Because… holidays are the holiest time of the year. And if I’m glad that they’re over, does that mean…
Does that mean I’m, like…
But, if we’re being honest here… I am glad.
I’m glad the Jewish holiday season is done. I’m relieved to be entering a month that is known as ‘bitter’ because there are no celebratory days.
It’s not that I don’t like holidays. I do. I love them.
The food and drink and the feeling of community and camaraderie and the dancing and the prayer and the total immersion into something otherworldly.
So many days in a row.
I love the glory of Rosh Hashanah. The concept of starting new and fresh. The idea that we are reestablishing our complicated, beautiful, whirlwind romantic relationship with G-d, ourselves, others. The contemplation of our past year. The expectation for our future one.
I love the Divinity of Yom Kippur. When everyone fasts and wears white because we’re now at the level of angels who don’t need food nor have any stains of character. When we are ushered, clean, into G-d’s chambers. Like a renewal of vows.
I love the joy of Sukkot. When we sit in these huts that represent G-d’s protection and revelation and subject ourselves to the vulnerability that being ‘protected’ by leaves necessitates.
I love the insanity of Simchat Torah. The dancing and the explosion of joy and seeing normally composed people throwing their hands in the air with abandon. And when finally, finally, we start reading a weekly Torah portion that I find really entertaining.
And the food.
(G-d. The food).
But, with all that being said, as much as I love the first month of the year, this honeymoon phase of religious bliss, I love when it’s over.
Because it’s ridiculously tiring.
Trying to be that perfect.
Pretending to be that perfect.
Because although there is that spark in me and you that is unfathomably, unquestionably, unchangeably pure and white and holy…
There’s a whole lot of my life and physical being that’s not.
And after a bit, I wonder if I’m being disingenuous.
Because in my normal life, I don’t stand in synagogue all day. I am not an angelic being who doesn’t need food. I am not that girl dressed in white, pure of thought deed, and speech. I am not forever freshly showered and makeuped.
No. The rest of the year, I am not a High Holiday Jew.
I spend my time involved in school and work and the gym and wasting time on social media.
I eat. Frequently. All the things.
I struggle to focus when I pray. I struggle to pray at all.
I am dirty. And sweaty. And just trying to do the best that I can.
And I never wear white. Because that’s just not me.
And, I’m pretty sure it is not only I who is different after the holidays:
The rest of the year, G-d is not a High Holiday G-d.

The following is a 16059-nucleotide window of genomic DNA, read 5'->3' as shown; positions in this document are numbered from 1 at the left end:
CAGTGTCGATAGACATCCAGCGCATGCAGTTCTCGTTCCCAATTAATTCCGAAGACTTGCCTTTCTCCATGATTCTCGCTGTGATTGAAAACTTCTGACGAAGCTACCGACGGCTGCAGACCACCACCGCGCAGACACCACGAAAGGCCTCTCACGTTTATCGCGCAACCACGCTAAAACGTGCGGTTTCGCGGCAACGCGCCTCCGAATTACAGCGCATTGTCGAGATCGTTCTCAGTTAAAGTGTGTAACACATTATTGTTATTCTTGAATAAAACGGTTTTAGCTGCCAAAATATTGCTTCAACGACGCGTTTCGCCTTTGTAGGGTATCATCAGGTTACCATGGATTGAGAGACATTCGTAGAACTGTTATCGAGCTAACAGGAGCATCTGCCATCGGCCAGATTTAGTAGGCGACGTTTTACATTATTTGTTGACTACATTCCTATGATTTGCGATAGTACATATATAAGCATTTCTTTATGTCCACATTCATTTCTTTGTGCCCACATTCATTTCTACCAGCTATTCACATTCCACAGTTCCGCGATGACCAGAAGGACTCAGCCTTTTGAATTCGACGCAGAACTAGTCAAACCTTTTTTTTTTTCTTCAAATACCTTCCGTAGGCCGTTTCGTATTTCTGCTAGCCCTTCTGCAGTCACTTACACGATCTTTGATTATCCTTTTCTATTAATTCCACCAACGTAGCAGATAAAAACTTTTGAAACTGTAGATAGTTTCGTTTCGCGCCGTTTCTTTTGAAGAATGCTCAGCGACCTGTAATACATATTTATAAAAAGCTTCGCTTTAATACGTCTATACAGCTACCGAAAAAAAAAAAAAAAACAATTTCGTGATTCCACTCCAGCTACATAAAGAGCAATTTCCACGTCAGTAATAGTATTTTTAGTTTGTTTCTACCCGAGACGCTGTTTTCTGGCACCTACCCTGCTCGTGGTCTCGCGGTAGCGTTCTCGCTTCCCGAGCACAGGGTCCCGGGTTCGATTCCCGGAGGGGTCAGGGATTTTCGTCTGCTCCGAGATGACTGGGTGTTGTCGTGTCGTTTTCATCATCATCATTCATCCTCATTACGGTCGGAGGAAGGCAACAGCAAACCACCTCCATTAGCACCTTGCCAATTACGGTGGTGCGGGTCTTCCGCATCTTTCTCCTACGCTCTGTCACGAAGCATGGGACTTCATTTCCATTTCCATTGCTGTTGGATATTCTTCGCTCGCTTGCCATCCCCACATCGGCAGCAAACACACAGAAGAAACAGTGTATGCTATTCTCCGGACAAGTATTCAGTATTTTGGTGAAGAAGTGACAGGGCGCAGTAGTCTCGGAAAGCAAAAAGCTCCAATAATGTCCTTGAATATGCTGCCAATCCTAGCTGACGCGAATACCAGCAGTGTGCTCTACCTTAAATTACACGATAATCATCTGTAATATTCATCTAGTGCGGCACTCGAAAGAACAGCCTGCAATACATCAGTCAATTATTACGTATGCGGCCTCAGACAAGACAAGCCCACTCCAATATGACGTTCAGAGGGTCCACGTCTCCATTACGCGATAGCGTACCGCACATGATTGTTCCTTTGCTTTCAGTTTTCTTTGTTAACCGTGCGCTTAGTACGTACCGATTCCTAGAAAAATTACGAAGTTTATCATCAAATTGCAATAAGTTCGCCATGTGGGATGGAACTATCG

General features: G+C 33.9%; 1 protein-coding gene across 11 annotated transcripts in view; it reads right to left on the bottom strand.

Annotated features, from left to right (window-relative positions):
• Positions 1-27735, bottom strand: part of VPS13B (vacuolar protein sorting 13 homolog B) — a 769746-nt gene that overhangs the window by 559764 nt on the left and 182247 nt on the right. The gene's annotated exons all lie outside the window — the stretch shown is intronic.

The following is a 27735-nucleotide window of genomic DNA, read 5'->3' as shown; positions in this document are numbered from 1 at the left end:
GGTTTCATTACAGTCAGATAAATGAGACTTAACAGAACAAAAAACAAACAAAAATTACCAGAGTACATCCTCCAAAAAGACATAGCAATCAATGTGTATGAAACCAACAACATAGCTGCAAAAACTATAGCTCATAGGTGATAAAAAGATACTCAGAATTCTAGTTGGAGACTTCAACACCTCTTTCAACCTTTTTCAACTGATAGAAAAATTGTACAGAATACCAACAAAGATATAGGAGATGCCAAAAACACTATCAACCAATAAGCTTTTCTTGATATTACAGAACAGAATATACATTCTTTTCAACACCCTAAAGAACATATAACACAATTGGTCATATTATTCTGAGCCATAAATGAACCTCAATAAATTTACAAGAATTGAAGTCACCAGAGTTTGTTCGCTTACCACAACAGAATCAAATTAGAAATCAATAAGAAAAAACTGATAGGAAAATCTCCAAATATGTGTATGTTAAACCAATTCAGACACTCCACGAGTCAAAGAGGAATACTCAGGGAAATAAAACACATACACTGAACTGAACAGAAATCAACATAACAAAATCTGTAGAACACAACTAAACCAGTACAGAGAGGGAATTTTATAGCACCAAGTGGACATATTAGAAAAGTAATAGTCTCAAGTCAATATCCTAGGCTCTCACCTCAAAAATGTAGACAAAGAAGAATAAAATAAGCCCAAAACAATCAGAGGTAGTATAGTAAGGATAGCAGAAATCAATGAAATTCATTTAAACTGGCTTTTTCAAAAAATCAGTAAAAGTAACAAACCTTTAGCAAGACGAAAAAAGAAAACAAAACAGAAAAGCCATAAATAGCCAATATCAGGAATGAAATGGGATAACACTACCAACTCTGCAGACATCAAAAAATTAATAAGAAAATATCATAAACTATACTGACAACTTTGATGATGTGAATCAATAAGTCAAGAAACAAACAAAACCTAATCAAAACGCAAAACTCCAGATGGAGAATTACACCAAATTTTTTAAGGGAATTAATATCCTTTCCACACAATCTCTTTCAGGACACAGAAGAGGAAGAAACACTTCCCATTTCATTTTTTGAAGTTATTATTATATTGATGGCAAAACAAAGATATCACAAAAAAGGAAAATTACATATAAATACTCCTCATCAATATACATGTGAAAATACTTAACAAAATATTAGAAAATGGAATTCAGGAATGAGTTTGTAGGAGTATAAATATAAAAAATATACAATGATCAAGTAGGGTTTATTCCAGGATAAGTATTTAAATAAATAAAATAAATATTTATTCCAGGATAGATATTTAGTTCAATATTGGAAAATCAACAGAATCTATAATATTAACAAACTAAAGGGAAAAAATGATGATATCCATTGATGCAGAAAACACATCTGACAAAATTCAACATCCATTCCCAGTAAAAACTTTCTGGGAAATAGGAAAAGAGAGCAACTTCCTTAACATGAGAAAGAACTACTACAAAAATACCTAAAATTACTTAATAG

He lets us go.
He stops seducing us into a relationship with Him by mandatory hours-long synagogue attendance, and hours of prayer, and the resounding, all encompassing blast of the shofar.
The rest of the year, He speaks more softly.
It seems like G-d is no longer interested in our being overwhelmed with Divinity. In our perfect.
Because G-d gets bored with angels.
I suppose… I suppose He likes the chase.
I suppose we all do.
Because the exciting part of a fairy tale is not the Happily Ever After. The Happily Ever After is when the story ends. When the book closes.
The part that matters? The part that makes a story worth listening to? That makes a story worth telling to children time and time again?
It’s in the search.
It’s in the Tumultuous. The Complex.
And I’m not sure whether, after the holidays, we are thrown back into the world down below or whether we look around at the blinding light and decide to depart from the mountain top.
Because we want something deeper.
You know what? I am happy the holidays are over.
Because now that I’ve been inspired, I’m ready to build something that’s mine. That feels like me.
That feels more intimate, because it is of my own creation.
Because we are physical, fallible, psychotic, and filled with doubt.
And we are franticly searching. And therein lies our unique ability.
In the Search.
In the discovery of the Divine outside of synagogue.
In the discovery of the Divine in small moments.
In the discovery that we can be the Divine in small moments.
In the daily grind.
We are departing a month of Religiously Constructed Holidays and entering a year during which the holy comes from us.
Because while it’s true that not every day is a Holiday, every day is a Holy Day.
We may be more spiritually enlightened during these holidays. But… perhaps the days during which we struggle to find light and then do?
Perhaps those are the holiest days of all.
Because on those days, we do not respond to Divinity…